Aboriginal Technology -   picture 20 - A wiltja Source: Aboriginal Technology: Housing, Alex Barlow, Macmillan Education Australia (1994)

Aboriginal Technology - picture 20 - A wiltja Source: Aboriginal Technology: Housing, Alex Barlow, Macmillan Education Australia

Aboriginal Technology -   This house, which features a platform, was built as a shelter from wet weather. Source: Aboriginal Technology: Housing, Alex Barlow, Macmillan Education Australia (1994)

Aboriginal Technology - This house, which features a platform, was built as a shelter from wet weather.

Meriam House - Aborginal Environments Research Centre site at The University of Queensland A Meriam domed house, this being a particularly large example with a central post rather than a free-spanning dome structure. The interior sometimes contained tiered sleeping platforms and storage racks, with a fireplace next to the door. (Memmott)

Meriam house of the Torres Strait Islands. Courtesy of Queensland Museum and Aboriginal Environments Research Centre.

An Aboriginal temporary shelder, a 'gunya'

Replica of a temporary Aboriginal shelter. This is a ‘gunya’ that was rebuilt in…

Aboriginal shelter, Mt Browne Station  The remains of a mia mia - an aboriginal shelter, Mt Browne Station, Milparinka, Outback NSW.

Aboriginal shelter, Mt Browne Station The remains of a mia mia - an aboriginal shelter, Mt Browne Station, Milparinka, Outback NSW.

Aboriginal housing mostly consisted of simple shelters made from a framework of straight branches, then covered with leafy branches or sheets of bark.  The covering depended on locally available materials at the time. In some areas sheets of soft paperbark, easily pulled from trees, were available. In other areas stiffer sheets of thick stringy-bark were cut from trees, but if these were unavailable, then bushes and leafy branches were used.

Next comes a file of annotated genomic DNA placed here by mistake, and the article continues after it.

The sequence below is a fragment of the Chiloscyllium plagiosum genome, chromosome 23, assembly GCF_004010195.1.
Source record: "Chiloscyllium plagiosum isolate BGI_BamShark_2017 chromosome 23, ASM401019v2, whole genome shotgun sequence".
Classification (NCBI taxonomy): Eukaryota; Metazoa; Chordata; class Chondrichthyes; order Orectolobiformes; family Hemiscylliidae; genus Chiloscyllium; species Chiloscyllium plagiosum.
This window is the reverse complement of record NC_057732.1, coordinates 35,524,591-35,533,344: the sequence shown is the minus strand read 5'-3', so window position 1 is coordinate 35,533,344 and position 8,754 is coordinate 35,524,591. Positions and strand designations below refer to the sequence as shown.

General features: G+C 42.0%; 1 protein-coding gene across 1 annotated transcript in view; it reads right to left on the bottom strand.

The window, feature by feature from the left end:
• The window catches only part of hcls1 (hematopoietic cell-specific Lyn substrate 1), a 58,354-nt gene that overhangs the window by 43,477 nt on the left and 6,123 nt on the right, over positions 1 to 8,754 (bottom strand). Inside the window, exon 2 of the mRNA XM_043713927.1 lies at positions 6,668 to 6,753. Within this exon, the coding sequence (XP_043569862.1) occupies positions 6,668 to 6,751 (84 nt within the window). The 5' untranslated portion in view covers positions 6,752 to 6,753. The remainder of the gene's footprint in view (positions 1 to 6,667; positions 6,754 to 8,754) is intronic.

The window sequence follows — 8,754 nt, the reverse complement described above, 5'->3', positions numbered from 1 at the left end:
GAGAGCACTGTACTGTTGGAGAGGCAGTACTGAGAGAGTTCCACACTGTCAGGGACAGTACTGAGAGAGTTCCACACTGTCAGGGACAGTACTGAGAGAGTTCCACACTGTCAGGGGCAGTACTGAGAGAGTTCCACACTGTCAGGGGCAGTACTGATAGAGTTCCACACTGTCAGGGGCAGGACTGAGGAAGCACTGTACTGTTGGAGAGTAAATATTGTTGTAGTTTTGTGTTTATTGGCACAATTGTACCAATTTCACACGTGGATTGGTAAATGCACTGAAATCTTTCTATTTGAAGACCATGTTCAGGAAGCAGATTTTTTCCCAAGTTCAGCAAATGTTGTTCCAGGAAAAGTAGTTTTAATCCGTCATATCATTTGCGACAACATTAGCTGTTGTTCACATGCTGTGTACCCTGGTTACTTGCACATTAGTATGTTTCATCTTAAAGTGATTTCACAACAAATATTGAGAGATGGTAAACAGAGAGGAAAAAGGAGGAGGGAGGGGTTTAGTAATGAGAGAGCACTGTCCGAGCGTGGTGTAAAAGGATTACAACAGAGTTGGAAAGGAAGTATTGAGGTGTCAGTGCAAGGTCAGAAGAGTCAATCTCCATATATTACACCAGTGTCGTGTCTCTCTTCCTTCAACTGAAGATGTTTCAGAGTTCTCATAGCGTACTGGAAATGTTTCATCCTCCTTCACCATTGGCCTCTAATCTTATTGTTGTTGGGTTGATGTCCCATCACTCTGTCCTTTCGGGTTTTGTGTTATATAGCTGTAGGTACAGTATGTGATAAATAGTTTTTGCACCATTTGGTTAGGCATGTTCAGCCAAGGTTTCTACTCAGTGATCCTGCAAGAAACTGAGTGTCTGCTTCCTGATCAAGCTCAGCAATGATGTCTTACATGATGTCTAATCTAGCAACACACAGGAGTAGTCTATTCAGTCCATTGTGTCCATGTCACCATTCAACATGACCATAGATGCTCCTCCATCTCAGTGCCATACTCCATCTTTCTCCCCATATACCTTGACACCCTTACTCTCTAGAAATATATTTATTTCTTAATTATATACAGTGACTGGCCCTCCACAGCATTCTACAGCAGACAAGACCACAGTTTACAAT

My oldest and I have been exploring the culture of the local Gumbaingirr Indigenous tribe, maybe a traditional shelter is something we could construct too.

"The Gabarnmung Rock Shelter, owned by the Jawoyn tribe of Australia’s Northern Territory, is covered with Aboriginal art paintings dating back 35,500 years. Only 26 non-indigenous visitors have ever been invited into this sacred space, a naturally formed temple nestled into a sandstone formation."  Read more: http://www.oprah.com/oprahshow/The-Sacred-Gabarnmung-Cave-in-Australia/#ixzz2hdokcoVu The Sacred Gabarnmung Rock Shelter in Australia - Oprah.com

Inside Gabarnmung Rock Shelter

Oprah Show Ultimate Viewers get a very rare look inside the Gabarnmung Rock Shelter, owned by the Jawoyn tribe, an extra special stop on Oprah's Ultimate Australian Adventure.

Google Image Result for http://www.creativespirits.info/aboriginalculture/land/images/aboriginal-rock-shelter.jpg

Discover the multitude of Aboriginal sites and places and how Aboriginal people used them, sometimes for generations.

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